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218: A Thousand Cranes for Peace

Posted by wonko on August 6, 2011 in bird, blarg |

During the final stages of World War II in 1945, the United States conducted two atomic bombings against the cities of Hiroshima and Nagasaki in Japan, the first on August 6, 1945 and the second on August 9, 1945. These two events are the only use of nuclear weapons in war to date.

For my birthday this year (June 4), my daughter bought me 1000 sheets of coloured origami paper so that I could attempt to fold 1000 cranes by today, August 6, Hiroshima Day.

The First and Last folds were done here at home – first was a microgami version (folded from a 1cm square) to pay homage to the importance of the individual in the enormous task; the last was a simple white fold, completed in the relative safety and warmth of my lounge room while watching telly last night.

I had many helpers – many hands make light work – thank you to the hundreds of kids and teachers who helped, provided encouragement or simply asked what I was doing and why – I hope it was instructive. I also had a passive collection (I positioned a piggy bank near by for punters to deposit change if they felt so moved) and have a tidy sum to donate to Japan Red Cross.

So what does 1000 cranes look like when amassed?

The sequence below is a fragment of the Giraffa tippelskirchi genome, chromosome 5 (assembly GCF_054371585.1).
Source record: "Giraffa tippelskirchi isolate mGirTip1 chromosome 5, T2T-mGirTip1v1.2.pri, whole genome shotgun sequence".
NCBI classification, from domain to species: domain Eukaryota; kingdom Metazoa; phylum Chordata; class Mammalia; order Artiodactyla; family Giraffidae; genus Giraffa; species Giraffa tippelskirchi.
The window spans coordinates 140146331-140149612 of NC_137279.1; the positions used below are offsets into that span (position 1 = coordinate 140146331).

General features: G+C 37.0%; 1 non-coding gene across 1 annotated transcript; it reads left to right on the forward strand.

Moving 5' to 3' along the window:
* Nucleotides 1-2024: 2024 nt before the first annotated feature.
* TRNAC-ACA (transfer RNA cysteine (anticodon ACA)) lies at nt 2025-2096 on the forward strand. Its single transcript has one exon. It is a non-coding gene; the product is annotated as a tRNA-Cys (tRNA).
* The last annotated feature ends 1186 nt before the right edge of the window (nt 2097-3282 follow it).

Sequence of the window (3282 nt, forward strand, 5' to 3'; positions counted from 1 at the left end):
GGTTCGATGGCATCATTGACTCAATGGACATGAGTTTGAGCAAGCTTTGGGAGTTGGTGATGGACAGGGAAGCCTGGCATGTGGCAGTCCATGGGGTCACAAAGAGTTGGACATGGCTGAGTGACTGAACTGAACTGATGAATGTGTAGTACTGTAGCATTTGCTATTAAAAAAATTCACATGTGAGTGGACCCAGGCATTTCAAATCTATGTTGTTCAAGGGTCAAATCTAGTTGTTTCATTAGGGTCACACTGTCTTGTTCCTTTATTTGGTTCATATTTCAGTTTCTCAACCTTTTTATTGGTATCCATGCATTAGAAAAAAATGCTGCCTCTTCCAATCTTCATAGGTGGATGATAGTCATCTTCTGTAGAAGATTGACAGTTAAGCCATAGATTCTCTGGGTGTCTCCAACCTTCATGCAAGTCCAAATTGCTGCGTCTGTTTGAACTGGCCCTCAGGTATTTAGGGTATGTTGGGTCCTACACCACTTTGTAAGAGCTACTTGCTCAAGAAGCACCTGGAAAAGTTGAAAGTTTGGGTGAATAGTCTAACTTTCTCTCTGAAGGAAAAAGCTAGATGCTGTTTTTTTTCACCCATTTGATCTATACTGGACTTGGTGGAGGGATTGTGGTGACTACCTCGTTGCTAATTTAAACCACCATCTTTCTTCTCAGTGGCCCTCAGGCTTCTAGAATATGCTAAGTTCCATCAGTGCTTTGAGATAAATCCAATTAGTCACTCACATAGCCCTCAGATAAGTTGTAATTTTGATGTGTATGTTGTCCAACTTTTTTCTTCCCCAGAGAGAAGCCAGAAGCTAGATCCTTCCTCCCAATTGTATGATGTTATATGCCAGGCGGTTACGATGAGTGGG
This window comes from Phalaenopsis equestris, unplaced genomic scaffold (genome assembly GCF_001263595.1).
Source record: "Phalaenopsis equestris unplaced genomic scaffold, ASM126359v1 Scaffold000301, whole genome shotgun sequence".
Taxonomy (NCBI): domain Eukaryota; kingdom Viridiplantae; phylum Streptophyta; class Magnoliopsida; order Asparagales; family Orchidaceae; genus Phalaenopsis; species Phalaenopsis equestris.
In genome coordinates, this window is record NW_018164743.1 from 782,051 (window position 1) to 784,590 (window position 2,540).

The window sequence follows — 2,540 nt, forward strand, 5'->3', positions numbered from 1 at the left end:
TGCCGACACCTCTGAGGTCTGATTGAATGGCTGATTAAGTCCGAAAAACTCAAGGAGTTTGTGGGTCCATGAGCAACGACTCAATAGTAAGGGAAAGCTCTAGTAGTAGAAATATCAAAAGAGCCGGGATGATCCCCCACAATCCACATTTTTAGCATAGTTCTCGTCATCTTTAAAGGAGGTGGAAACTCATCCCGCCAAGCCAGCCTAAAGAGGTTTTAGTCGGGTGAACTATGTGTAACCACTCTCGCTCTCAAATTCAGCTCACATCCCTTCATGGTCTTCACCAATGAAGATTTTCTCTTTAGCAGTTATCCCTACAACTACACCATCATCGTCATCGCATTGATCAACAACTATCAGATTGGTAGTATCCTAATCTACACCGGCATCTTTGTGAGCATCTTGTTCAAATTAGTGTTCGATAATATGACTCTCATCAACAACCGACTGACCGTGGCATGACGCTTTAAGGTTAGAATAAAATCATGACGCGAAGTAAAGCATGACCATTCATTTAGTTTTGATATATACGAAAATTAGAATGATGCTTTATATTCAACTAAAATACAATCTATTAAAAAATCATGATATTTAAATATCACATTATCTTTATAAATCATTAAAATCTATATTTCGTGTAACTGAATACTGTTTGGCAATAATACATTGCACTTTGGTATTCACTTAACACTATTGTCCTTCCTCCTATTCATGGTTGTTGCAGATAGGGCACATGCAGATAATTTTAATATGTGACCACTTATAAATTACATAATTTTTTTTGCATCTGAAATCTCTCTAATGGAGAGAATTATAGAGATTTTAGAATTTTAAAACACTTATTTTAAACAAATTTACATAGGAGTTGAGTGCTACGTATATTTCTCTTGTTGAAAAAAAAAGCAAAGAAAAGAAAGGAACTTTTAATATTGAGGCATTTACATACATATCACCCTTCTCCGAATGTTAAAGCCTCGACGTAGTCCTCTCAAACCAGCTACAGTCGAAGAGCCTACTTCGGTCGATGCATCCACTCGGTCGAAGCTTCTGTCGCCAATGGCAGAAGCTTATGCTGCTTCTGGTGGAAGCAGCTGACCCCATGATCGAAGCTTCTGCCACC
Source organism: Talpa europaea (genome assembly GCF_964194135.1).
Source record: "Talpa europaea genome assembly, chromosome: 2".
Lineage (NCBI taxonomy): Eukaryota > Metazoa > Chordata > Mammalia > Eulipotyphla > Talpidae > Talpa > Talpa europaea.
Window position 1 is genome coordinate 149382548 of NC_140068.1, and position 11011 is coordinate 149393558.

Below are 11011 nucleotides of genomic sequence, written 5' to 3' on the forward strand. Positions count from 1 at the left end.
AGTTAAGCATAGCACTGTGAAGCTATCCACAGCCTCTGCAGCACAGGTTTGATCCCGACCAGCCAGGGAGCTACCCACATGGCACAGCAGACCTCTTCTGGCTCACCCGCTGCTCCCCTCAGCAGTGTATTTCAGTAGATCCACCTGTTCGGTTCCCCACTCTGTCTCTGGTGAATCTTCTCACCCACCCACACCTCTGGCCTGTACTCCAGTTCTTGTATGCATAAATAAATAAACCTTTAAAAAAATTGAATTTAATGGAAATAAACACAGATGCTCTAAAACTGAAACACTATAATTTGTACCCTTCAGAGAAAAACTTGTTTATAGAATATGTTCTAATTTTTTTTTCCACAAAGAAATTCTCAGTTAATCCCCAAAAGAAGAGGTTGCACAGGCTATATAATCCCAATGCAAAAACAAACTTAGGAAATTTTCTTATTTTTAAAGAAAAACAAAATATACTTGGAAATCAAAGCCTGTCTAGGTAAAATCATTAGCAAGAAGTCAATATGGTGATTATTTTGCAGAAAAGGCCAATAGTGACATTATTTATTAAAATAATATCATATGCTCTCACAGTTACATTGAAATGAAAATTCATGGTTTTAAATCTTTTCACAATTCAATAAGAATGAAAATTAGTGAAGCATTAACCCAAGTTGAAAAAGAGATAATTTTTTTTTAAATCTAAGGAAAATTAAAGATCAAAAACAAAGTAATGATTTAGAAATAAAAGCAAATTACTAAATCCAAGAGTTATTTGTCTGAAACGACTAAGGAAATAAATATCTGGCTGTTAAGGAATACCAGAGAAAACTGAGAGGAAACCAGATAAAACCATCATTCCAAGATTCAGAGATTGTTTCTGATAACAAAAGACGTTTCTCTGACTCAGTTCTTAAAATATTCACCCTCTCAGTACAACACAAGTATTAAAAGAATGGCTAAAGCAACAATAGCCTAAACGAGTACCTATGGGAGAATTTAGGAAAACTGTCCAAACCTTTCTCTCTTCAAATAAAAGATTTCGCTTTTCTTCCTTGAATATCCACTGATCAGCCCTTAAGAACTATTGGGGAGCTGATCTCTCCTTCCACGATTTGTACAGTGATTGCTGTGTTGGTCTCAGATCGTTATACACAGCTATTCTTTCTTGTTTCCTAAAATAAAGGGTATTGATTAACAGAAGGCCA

I will organise to give these away – hopefully students will think about things when/if they take one.

Why?

I must say that when I visited the Hiroshima memorial site in 2003 the place upset me for a bunch or reasons – primary school kids ran and giggled and filled in worksheets, collecting information on casualties, counting demolished buildings on scale models, being photographed beside the scale model of “little boy” the first bomb dropped and coloured in pictures of the shadow left by someone as they vaporised in a doorstep. I know I should have been heartened by the obvious celebration of life and love around me but it made me ashamed to be allied with a group that could do this or even contemplate it.

I realize the tragic significance of the atomic bomb… It is an awful responsibility which has come to us… We thank God that it has come to us, instead of to our enemies; and we pray that He may guide us to use it in His ways and for His purposes.
—President Harry S. Truman, August 9, 1945

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